Non-biodegradable plastic shopping bags may soon be history in Massachusetts.
Plastic bag opponents say the products are made of materials that damage the environment. On Wednesday, Brookline residents overwhelmingly approved a ban on the bags in a town meeting. Nantucket, the only other Massachusetts community with a ban, outlawed plastic bags in 1990.
State Rep. Lori Ehrlich, co-sponsor of a bill that would take that ban statewide, hopes the Brookline vote will build "momentum" for the cause.
"It's time we move on from that mindset where everything is just single-use and disposable," Ehrlich said. "Even if it's used a second time, it still has a severe, and growing, impact on the world."
No state has banned the bags outright, though many have restrictions on them. Ehrlich says the proposed Massachusetts legislation could be a model for similar measures nationwide.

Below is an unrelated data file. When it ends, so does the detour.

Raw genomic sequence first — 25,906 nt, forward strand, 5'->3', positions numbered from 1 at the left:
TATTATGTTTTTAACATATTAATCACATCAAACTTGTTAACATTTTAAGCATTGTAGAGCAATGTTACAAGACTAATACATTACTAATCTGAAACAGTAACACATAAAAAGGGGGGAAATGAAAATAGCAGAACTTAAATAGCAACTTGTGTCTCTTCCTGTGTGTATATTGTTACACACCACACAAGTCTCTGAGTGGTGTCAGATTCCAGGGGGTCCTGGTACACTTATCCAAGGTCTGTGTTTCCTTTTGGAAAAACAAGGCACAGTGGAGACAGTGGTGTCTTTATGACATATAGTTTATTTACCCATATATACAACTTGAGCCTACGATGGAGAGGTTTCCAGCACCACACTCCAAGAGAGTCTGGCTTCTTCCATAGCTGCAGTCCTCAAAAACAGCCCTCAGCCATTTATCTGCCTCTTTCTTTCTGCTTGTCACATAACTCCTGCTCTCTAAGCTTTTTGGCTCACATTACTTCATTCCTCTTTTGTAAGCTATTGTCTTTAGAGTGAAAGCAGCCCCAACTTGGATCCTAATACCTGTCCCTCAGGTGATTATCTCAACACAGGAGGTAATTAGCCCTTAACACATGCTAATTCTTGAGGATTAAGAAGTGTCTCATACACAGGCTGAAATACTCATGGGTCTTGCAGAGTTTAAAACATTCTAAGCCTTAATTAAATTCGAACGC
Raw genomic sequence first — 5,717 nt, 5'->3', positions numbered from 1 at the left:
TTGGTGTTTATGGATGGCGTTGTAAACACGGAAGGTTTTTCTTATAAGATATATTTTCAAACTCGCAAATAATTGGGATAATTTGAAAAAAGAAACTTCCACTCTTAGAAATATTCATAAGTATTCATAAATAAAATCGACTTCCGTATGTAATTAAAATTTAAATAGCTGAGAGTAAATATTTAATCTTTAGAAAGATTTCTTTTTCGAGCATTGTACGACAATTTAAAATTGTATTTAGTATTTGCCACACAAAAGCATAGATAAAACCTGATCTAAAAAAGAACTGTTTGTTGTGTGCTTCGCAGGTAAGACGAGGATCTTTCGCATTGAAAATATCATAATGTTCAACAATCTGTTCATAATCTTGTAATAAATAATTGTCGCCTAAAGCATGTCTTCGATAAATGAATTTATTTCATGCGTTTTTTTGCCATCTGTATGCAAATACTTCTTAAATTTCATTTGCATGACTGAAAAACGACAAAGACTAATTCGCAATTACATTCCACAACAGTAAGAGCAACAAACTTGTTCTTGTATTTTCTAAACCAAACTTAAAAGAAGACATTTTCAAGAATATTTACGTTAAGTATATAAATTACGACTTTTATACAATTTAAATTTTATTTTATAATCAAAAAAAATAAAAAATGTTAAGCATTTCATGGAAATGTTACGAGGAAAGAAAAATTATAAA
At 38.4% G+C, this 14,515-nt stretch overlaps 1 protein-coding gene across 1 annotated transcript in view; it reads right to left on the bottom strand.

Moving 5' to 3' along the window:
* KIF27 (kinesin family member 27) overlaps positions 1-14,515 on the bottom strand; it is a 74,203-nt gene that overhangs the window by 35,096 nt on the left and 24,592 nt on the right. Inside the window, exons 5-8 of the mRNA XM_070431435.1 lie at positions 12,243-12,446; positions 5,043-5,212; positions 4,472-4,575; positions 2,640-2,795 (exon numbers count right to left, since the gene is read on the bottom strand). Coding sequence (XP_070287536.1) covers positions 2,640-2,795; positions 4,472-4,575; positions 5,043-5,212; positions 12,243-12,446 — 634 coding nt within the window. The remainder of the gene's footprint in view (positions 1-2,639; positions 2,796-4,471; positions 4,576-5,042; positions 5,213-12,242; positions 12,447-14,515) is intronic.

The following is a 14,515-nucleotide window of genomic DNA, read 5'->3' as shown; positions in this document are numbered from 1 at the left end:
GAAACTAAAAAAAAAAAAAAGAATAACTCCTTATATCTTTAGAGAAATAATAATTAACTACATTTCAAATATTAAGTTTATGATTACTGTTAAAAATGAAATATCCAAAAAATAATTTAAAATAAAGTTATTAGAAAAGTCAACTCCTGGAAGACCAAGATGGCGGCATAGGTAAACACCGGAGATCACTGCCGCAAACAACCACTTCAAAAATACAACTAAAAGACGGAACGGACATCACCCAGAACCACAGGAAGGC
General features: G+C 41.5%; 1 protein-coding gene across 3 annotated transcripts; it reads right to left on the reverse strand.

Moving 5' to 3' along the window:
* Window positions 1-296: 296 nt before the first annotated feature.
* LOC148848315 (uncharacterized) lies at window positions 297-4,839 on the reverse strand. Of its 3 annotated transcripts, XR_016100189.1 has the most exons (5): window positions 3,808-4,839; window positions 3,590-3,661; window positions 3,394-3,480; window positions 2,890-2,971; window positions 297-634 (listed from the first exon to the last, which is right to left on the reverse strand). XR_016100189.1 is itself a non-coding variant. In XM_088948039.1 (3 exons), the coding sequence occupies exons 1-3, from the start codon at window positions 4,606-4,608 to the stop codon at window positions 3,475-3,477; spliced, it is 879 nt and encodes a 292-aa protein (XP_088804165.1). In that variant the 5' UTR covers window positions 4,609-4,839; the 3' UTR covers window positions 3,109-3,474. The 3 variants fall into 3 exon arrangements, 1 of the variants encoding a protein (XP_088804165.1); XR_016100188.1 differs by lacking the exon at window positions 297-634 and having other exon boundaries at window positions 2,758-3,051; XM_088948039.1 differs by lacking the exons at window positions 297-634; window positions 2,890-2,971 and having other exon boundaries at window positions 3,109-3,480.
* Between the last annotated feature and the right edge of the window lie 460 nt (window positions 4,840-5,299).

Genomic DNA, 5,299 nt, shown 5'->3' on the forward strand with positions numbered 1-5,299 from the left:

Representative of state retailers and the food industry say the bags' dangers are overstated and solutions to replace them come with their own problems. They said people also like the bags because they're convenient, cheap, waterproof and durable and want to keep using them.
"Consumers like choice, and most consumers don't like being told by someone else what's best for them," said Bill Rennie, vice president of the Retailers Association of Massachusetts.
This program aired on November 17, 2012. The audio for this program is not available.